Think of a kid-friendly chart being like a to-do list or a checklist. For children who can’t yet read, provide pictures that show them what to do step-by-step.

If you’re artistic, you might draw the pictures. If not, look for images you can cut out and attach to a chart. You might find pictures of how to get dressed independently in a book or online.

Hang the chart near the place where they’ll perform the task. A chart about cleaning their bedroom could be on the bedroom door. A chart that reminds them what to pack in their backpacks might be hung up next to the coat hooks or by the front door.

You certainly don’t want to create charts for every little task. But pick one or two things you want your child to start doing independently and create a checklist to guide them.

Then, when they’re struggling, you can tell them to check their chart, rather than remind them of each step. Eventually, they’ll remember to check the chart on their own.

How to create a behaviour chart for your child

Shape Their behaviour

Whether you want your 6-year-old to learn how to calm down when they’re upset, or you want your teenager to know how to prepare dinner for the family, shape their behaviour one step at a time.

Show them what to do. Then, guide them as they try to do it on their own.

Provide positive feedback when they’re on track and redirect them when they’re headed down the wrong path.

Once they master the first step, teach them the next step in the process.

The key is to reinforce their behaviour one small step at a time as they learn a new skill.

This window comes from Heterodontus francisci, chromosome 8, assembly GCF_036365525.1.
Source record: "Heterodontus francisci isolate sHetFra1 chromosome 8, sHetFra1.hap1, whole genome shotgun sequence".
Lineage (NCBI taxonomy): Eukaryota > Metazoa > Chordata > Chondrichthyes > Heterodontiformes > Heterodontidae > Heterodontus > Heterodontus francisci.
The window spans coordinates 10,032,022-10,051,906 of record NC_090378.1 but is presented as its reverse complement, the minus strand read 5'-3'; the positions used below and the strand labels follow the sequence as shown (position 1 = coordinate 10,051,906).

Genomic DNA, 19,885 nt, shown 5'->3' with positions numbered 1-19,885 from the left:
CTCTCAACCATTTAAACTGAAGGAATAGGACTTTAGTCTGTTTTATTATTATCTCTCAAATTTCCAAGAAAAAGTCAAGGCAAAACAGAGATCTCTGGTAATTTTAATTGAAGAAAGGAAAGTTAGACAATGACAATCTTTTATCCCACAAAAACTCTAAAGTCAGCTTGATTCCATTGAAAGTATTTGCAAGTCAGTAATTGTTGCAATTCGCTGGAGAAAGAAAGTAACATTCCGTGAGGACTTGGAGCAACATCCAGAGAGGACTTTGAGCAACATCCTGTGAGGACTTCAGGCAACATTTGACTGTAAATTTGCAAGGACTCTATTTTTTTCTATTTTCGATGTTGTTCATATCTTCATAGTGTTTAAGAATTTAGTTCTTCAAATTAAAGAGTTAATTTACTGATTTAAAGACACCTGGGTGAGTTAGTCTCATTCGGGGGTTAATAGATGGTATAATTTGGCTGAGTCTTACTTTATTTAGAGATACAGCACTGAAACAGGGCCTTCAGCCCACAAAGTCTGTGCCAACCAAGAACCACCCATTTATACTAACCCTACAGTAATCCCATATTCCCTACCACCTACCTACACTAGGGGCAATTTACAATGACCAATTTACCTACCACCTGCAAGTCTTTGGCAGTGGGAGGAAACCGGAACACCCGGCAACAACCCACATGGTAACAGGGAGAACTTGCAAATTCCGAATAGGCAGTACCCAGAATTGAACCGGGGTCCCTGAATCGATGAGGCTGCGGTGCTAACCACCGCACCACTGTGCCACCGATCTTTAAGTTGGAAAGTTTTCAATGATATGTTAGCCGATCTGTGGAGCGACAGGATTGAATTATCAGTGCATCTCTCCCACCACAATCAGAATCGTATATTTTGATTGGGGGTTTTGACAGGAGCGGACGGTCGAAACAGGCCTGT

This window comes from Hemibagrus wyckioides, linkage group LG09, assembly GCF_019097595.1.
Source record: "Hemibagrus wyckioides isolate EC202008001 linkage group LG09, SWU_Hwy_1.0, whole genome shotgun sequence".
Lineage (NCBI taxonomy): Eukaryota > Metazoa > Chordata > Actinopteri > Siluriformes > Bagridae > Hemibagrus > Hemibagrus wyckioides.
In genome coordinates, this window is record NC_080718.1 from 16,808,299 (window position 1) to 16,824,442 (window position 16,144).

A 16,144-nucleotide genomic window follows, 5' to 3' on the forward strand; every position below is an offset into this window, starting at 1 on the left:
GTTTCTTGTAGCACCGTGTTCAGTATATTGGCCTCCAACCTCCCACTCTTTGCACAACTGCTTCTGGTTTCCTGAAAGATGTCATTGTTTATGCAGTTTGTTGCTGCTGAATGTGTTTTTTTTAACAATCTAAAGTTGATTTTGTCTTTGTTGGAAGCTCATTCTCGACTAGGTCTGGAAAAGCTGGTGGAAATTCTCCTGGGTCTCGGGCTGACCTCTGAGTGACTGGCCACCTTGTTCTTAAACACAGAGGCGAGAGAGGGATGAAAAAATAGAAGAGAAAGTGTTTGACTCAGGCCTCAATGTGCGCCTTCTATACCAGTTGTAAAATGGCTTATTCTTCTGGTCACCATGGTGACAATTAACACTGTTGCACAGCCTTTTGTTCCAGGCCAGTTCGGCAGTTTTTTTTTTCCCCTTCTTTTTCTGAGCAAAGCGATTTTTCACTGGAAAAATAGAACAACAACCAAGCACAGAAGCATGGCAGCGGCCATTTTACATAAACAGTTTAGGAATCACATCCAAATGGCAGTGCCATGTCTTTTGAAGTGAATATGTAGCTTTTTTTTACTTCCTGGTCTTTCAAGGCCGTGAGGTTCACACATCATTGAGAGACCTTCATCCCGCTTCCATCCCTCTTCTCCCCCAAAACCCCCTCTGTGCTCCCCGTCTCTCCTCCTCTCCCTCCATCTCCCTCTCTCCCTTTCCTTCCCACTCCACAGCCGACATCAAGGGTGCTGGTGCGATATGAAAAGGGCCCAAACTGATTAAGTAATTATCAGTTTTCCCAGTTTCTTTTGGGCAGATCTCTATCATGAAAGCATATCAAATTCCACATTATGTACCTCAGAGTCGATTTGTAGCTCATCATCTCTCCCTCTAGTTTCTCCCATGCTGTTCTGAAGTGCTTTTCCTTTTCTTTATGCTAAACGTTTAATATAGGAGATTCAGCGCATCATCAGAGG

Provide Praise

It’s easy to give children attention when they’re breaking the rules or when they’re not staying on task. But attention (even negative attention) can reinforce misbehaviour.

So the key to reinforcing good behaviour is to catch them being good. Provide praise when your child is being independent.

Say, “Great job putting your dish away without a reminder,” or “I’m so impressed you sat down and did your homework tonight all on your own.”

Offer incentives

Reward your children for being independent. Create a sticker chart with a preschooler who is working on sleeping in their own bed. Earning a sticker every morning might be incentive enough to help motivate them to be like a big kid.

For an older child, offer a weekly reward. You might say, “If you get your room clean and your homework done before dinner every night, you can invite a friend to come over on Saturday.”

If you offer a reward that requires your child to do something a specific number of days in a row, they might mess up on day two and just give up on the whole week. Instead, consider offering the same reward after doing something for non-consecutive days. For example, you might say, “When you get your homework done before dinner, you can use your laptop for an hour in the evenings.”

Other children might respond well to a token economy system where they earn tokens for good behaviour. Tokens can then be exchanged for specific privileges. For example, 30 minutes of screen time might be worth two tokens, while dinner at their favourite restaurant might require 50 tokens.

No matter what type of incentive or reward plan you choose, it should mimic the real world. Similarly, to the way your boss gives you a pay check after you complete the work, give your child a reward for meeting their goals.


What is Preparing for Adulthood? (PfA) | Care and Support in Cornwall

For more information see the Preparing your child for adulthood section

Skip to content